Wednesday, October 31, 2007

Spanish Vacation: El Celler de l'Aspic

Day Ten continues....

After our two excellent winery visits, it was time for lunch at El Celler de l'Aspic. This is considered one of the best restaurants in the Priorat region. Located in Falset, the restaurant seats about fifty people. Its owner, Toni Bru, creates innovative Catalan cuisine.

We actually sat in a small dining room on the second floor. There was some type of function going on in the main dining room on the first floor. This made it a more intimate lunch as we were all alone up there. And what a feast was coming up.
We began with an interesting white wine, 2006 Sant Bru. This is a blend of White Garnacha and Chardonnay. It was a nice crisp wine, with delicious citrus flavors. It lacked any bitterness and had a decently long finish. A good choice.

Our Salad came with Figs and Sliced Duck Foie Gras, with a vinegarette. What a start! The figs have to be some of the best figs I have ever eaten. Perfectly ripe, sweet and juicy. Far too open figs are over ripe or shriveled. But not these in the least. Plus, the Foie was so silky smooth and so creamy. I could have made a lunch of just this salad.

We moved on to a Seasonal Mushroom "Paella." This was a rice dish with different types of mushrooms. Though I am not a big mushroom fan, this was an excellent dish with very intriguing flavors. As I have said before, if a chef can make me eat what I usually do not, the dish is excellent.

Then came Hake with Aromatic Herbs. A simple dish but the fish was tender and sweet. I have really come to enjoy Hake and this was certainly one of the best pieces I have had so far.

We moved on to a red wine, a 1999 Capafons-Osso Mas de Masos. This wine is a blend of 35% Garnacha Peluda, 20% Garnacha Pais, 30% Cabernet Sauvignon, 10% Carinena and 5% Syrah. This wine spends 12 months in French oak. This is an interesting wine, with bright berry flavors on the palate meshing with some spicy notes. It is nicely balanced with moderate tannins. It went well with our beef.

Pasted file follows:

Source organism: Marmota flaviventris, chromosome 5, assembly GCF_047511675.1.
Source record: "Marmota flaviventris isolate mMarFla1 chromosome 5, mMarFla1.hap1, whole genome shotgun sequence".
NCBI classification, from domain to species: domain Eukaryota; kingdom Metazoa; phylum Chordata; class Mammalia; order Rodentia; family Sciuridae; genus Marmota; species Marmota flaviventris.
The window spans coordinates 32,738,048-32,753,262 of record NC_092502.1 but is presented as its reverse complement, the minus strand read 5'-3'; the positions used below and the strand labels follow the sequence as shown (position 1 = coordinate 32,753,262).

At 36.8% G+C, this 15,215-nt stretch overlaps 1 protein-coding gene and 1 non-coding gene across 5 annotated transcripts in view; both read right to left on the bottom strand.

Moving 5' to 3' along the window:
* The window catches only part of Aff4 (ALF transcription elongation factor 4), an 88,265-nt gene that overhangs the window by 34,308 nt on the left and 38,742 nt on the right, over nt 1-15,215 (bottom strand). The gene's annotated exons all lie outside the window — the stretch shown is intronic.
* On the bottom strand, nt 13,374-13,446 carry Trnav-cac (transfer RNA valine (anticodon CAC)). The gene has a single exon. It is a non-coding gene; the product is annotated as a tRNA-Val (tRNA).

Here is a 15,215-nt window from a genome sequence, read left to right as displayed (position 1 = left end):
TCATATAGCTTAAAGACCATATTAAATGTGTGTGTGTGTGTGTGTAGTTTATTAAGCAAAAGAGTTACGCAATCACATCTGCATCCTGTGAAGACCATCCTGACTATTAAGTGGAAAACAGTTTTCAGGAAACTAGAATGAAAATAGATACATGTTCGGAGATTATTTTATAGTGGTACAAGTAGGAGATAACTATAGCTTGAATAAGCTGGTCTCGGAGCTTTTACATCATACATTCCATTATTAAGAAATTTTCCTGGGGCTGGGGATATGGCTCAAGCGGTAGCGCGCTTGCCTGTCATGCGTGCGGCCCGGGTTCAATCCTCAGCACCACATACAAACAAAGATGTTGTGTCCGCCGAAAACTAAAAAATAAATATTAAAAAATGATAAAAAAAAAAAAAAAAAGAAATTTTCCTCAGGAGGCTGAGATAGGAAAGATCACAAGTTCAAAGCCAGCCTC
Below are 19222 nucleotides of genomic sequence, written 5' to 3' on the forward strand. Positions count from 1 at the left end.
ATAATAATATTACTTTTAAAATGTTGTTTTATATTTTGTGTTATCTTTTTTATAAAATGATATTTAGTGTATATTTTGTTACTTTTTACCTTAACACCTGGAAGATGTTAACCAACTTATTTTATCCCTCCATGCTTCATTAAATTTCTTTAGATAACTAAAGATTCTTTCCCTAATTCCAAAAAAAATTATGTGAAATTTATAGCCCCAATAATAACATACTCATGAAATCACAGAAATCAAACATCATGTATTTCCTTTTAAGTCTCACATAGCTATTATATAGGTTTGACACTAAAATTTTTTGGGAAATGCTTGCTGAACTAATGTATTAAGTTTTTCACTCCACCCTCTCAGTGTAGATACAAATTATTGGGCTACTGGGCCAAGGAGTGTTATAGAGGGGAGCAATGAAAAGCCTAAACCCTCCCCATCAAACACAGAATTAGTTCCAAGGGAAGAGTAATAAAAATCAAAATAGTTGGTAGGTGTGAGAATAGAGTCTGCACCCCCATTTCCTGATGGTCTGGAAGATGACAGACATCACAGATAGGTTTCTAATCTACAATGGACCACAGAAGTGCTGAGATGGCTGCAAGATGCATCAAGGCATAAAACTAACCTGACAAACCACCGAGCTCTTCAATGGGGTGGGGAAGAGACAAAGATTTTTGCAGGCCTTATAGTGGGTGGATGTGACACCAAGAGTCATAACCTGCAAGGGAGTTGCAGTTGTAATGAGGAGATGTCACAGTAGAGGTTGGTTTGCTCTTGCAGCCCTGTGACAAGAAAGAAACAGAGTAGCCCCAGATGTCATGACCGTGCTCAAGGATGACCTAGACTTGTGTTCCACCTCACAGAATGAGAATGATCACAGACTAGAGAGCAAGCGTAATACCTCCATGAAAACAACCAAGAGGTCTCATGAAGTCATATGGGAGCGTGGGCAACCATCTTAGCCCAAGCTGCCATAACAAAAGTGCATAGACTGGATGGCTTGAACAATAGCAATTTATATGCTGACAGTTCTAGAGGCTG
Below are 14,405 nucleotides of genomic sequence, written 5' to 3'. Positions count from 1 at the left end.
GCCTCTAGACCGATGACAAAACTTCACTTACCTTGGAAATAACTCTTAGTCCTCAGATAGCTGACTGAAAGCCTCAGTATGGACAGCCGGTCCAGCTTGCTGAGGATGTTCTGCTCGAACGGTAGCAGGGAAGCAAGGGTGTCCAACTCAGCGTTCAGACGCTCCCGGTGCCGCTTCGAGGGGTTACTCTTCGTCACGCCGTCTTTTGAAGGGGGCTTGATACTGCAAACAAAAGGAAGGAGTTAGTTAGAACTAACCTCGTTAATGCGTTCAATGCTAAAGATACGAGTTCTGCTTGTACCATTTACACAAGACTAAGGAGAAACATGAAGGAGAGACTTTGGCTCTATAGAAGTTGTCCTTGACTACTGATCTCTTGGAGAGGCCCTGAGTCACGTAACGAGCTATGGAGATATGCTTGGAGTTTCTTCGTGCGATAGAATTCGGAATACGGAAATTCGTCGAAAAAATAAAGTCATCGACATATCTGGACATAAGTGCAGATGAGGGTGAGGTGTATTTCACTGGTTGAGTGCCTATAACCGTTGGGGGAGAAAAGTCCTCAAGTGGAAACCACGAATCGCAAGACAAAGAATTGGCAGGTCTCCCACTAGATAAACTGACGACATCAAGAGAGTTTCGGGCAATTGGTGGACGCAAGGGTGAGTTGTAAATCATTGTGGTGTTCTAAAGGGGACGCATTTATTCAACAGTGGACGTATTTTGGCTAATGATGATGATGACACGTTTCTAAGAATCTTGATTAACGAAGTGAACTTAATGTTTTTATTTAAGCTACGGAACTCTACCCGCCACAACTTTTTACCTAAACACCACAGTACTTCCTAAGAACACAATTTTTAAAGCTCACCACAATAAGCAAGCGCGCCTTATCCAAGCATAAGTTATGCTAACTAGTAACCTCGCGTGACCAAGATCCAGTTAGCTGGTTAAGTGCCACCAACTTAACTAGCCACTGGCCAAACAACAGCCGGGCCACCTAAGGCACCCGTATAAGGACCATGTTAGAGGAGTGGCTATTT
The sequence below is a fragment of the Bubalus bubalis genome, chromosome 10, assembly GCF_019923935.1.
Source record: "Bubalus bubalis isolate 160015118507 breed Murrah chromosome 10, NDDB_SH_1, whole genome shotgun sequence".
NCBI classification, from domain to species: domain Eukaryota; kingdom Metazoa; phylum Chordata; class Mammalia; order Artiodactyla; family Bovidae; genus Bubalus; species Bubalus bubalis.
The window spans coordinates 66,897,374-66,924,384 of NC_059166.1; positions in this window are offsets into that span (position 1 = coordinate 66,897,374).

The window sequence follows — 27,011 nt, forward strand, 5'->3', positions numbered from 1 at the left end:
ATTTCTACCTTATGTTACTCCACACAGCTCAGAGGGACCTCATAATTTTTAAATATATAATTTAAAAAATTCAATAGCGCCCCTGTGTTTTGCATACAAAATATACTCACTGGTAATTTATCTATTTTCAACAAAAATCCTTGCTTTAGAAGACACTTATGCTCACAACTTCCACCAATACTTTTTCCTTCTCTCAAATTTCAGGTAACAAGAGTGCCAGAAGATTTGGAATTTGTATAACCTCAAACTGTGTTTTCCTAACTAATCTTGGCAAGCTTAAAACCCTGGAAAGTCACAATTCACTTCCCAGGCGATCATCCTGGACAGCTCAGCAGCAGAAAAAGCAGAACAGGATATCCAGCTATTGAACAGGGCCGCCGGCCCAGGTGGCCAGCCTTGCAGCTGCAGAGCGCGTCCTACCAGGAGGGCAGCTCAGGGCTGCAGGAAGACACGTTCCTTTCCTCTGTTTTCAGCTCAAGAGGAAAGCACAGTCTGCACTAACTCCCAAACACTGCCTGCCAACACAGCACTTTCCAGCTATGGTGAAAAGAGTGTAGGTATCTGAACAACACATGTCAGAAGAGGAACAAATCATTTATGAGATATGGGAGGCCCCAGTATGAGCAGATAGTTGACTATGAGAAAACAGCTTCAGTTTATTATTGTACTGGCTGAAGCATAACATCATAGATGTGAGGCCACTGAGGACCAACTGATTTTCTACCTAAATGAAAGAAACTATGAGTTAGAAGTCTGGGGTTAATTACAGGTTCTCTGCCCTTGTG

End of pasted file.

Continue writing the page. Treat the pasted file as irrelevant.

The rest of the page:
Our next course was the Solomillo Steak with Black Morcilla Sausage in a Red Wine Sauce. The steak was tender and flavorful. The Morcilla were delicious and the sauce complemented both foods. There was plenty of food on our plates.

We ended our meal with a white chocolate soup with wild berries. An excellent dessert and a great way to end this superb lunch. I was very satisfied, and full. I would highly recommend this restaurant to anyone in Priorat.

Spanish Vacation: Costers del Siurana winery

Day Ten continued...

Our second winery visit was to Costers del Siurana. Though that is its official name, it is more commonly known as Clos de l'Obac, the name of its famous wine.

The winery is located in the village of Grattallops and it was founded in 1987. The winery is operated by Carles Pastrana, a passionate individual who is credited with being one of the first in the Priorat region. The property was extensively renovated and the old vines, such as Garnacha, Tempranillo and Cariñena, were resuscitated.

Carles Pastrana led our private tour of the winery and he was very personable and informative. His passion was obvious as well.

The first wine of our tasting was the 2005 Kyrie, a white blend consisting of 35% White Garnacha, 30% Macabeo, 30% Xarello, and 5% Muscat (an old Catalan varietal). This is a white wine made to resemble a red. Rackings are used as if it were a red. It ages well and can be cellared for 10-15 years. It has a nice golden color with a nose of citrus notes. It is a full-bodied wine with restrained citrus flavors, especially lemon. It has a long finish. This is an interesting wine, recommended for those seeking a top notch white.

Our next wine was the 2002 Misere, a red blend of 27% Garnacha, 27% Cabernet Sauvignon, 26% Tempranillo, 10% Merlot and 10% Carinena. This is a dark red wine. It is considered more elegant and feminine than the Clos De L'Obac. 2002 was also a food vintage, though not as much structure as 2001. I found it to be a silky wine with flavors of dark berries and a bit of spice. It tasted good and I could see why it was considered more elegant. It certainly is not a powerful wine. It is more seductive to the palate, and very enjoyable.

We then moved onto the powerhouse, the 2002 Clos De L'Obac. This is a blend of 35% Garnacha, 35% Cabernet Sauvignon, 10% Syrah, 10% Merlot and 10% Carinena. It is darker in color, almost purple. There are spicy notes on the nose. On the palate, this is definitely a muscular wine but it does not overpower. There are lush notes of blackberries and dried black cherries with intriguing spice flavors. It is a complex wine that seems to present a variety of flavors as it lingers in your mouth, especially on its long finish. An exceptional wine that showcases the best of Priorat.